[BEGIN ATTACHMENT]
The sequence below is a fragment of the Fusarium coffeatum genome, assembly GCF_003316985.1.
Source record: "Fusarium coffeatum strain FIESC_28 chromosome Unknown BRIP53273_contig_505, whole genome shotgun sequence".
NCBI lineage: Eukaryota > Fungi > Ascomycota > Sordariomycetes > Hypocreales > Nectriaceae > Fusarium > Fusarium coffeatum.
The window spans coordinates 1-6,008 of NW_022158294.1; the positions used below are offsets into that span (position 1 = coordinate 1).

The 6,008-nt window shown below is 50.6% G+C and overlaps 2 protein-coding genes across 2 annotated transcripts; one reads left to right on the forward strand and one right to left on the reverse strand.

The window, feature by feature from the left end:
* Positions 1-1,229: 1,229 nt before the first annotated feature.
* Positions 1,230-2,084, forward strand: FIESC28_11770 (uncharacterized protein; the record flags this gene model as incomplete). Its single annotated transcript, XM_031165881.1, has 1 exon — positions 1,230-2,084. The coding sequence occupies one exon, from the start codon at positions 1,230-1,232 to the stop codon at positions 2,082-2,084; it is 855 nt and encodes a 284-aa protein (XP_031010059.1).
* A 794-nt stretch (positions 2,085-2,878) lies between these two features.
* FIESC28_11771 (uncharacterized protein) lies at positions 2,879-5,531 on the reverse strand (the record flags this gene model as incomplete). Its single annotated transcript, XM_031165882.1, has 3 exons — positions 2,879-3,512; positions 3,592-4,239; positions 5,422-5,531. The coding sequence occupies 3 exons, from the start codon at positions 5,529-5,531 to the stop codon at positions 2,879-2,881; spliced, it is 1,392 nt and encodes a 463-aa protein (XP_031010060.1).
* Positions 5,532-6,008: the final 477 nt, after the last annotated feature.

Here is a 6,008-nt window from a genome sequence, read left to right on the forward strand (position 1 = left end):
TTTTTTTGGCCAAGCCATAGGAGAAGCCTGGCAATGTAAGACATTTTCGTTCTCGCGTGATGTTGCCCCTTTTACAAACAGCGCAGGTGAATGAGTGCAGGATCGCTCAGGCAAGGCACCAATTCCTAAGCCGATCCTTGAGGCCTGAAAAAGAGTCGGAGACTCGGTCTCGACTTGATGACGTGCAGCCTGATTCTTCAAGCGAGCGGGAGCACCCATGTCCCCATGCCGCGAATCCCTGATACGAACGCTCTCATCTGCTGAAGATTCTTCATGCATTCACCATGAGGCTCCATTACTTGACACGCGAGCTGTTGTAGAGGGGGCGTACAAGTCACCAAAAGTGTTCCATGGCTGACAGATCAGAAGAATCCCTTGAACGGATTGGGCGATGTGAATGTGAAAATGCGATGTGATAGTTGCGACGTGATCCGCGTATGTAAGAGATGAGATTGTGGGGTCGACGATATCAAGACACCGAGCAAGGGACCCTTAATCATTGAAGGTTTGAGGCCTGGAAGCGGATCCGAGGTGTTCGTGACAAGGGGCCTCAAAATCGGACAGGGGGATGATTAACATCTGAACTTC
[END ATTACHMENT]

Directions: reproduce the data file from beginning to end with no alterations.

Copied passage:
The sequence below is a fragment of the Fusarium coffeatum genome, assembly GCF_003316985.1.
Source record: "Fusarium coffeatum strain FIESC_28 chromosome Unknown BRIP53273_contig_505, whole genome shotgun sequence".
NCBI lineage: Eukaryota > Fungi > Ascomycota > Sordariomycetes > Hypocreales > Nectriaceae > Fusarium > Fusarium coffeatum.
The window spans coordinates 1-6,008 of NW_022158294.1; the positions used below are offsets into that span (position 1 = coordinate 1).

The 6,008-nt window shown below is 50.6% G+C and overlaps 2 protein-coding genes across 2 annotated transcripts; one reads left to right on the forward strand and one right to left on the reverse strand.

The window, feature by feature from the left end:
* Positions 1-1,229: 1,229 nt before the first annotated feature.
* Positions 1,230-2,084, forward strand: FIESC28_11770 (uncharacterized protein; the record flags this gene model as incomplete). Its single annotated transcript, XM_031165881.1, has 1 exon — positions 1,230-2,084. The coding sequence occupies one exon, from the start codon at positions 1,230-1,232 to the stop codon at positions 2,082-2,084; it is 855 nt and encodes a 284-aa protein (XP_031010059.1).
* A 794-nt stretch (positions 2,085-2,878) lies between these two features.
* FIESC28_11771 (uncharacterized protein) lies at positions 2,879-5,531 on the reverse strand (the record flags this gene model as incomplete). Its single annotated transcript, XM_031165882.1, has 3 exons — positions 2,879-3,512; positions 3,592-4,239; positions 5,422-5,531. The coding sequence occupies 3 exons, from the start codon at positions 5,529-5,531 to the stop codon at positions 2,879-2,881; spliced, it is 1,392 nt and encodes a 463-aa protein (XP_031010060.1).
* Positions 5,532-6,008: the final 477 nt, after the last annotated feature.

Here is a 6,008-nt window from a genome sequence, read left to right on the forward strand (position 1 = left end):
TTTTTTTGGCCAAGCCATAGGAGAAGCCTGGCAATGTAAGACATTTTCGTTCTCGCGTGATGTTGCCCCTTTTACAAACAGCGCAGGTGAATGAGTGCAGGATCGCTCAGGCAAGGCACCAATTCCTAAGCCGATCCTTGAGGCCTGAAAAAGAGTCGGAGACTCGGTCTCGACTTGATGACGTGCAGCCTGATTCTTCAAGCGAGCGGGAGCACCCATGTCCCCATGCCGCGAATCCCTGATACGAACGCTCTCATCTGCTGAAGATTCTTCATGCATTCACCATGAGGCTCCATTACTTGACACGCGAGCTGTTGTAGAGGGGGCGTACAAGTCACCAAAAGTGTTCCATGGCTGACAGATCAGAAGAATCCCTTGAACGGATTGGGCGATGTGAATGTGAAAATGCGATGTGATAGTTGCGACGTGATCCGCGTATGTAAGAGATGAGATTGTGGGGTCGACGATATCAAGACACCGAGCAAGGGACCCTTAATCATTGAAGGTTTGAGGCCTGGAAGCGGATCCGAGGTGTTCGTGACAAGGGGCCTCAAAATCGGACAGGGGGATGATTAACATCTGAACTTC